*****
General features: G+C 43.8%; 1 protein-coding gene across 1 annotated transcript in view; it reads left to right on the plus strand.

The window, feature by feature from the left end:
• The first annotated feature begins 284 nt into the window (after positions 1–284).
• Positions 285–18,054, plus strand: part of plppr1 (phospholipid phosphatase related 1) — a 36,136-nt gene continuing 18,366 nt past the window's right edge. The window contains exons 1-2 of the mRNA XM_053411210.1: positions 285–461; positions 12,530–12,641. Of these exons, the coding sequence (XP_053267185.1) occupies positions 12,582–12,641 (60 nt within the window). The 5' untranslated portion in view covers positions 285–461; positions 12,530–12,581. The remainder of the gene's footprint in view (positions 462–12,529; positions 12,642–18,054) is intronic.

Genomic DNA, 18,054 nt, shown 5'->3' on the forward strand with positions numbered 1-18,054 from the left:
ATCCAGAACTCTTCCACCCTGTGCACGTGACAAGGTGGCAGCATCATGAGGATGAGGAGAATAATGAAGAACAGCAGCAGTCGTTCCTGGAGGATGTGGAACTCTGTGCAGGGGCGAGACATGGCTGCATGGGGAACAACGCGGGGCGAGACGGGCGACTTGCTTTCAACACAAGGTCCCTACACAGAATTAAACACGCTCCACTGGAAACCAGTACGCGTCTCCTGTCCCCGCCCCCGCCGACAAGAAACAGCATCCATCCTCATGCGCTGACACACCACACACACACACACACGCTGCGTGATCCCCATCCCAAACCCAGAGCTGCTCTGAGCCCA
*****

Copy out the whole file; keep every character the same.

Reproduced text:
General features: G+C 43.8%; 1 protein-coding gene across 1 annotated transcript in view; it reads left to right on the plus strand.

The window, feature by feature from the left end:
• The first annotated feature begins 284 nt into the window (after positions 1–284).
• Positions 285–18,054, plus strand: part of plppr1 (phospholipid phosphatase related 1) — a 36,136-nt gene continuing 18,366 nt past the window's right edge. The window contains exons 1-2 of the mRNA XM_053411210.1: positions 285–461; positions 12,530–12,641. Of these exons, the coding sequence (XP_053267185.1) occupies positions 12,582–12,641 (60 nt within the window). The 5' untranslated portion in view covers positions 285–461; positions 12,530–12,581. The remainder of the gene's footprint in view (positions 462–12,529; positions 12,642–18,054) is intronic.

Genomic DNA, 18,054 nt, shown 5'->3' on the forward strand with positions numbered 1-18,054 from the left:
ATCCAGAACTCTTCCACCCTGTGCACGTGACAAGGTGGCAGCATCATGAGGATGAGGAGAATAATGAAGAACAGCAGCAGTCGTTCCTGGAGGATGTGGAACTCTGTGCAGGGGCGAGACATGGCTGCATGGGGAACAACGCGGGGCGAGACGGGCGACTTGCTTTCAACACAAGGTCCCTACACAGAATTAAACACGCTCCACTGGAAACCAGTACGCGTCTCCTGTCCCCGCCCCCGCCGACAAGAAACAGCATCCATCCTCATGCGCTGACACACCACACACACACACACACGCTGCGTGATCCCCATCCCAAACCCAGAGCTGCTCTGAGCCCA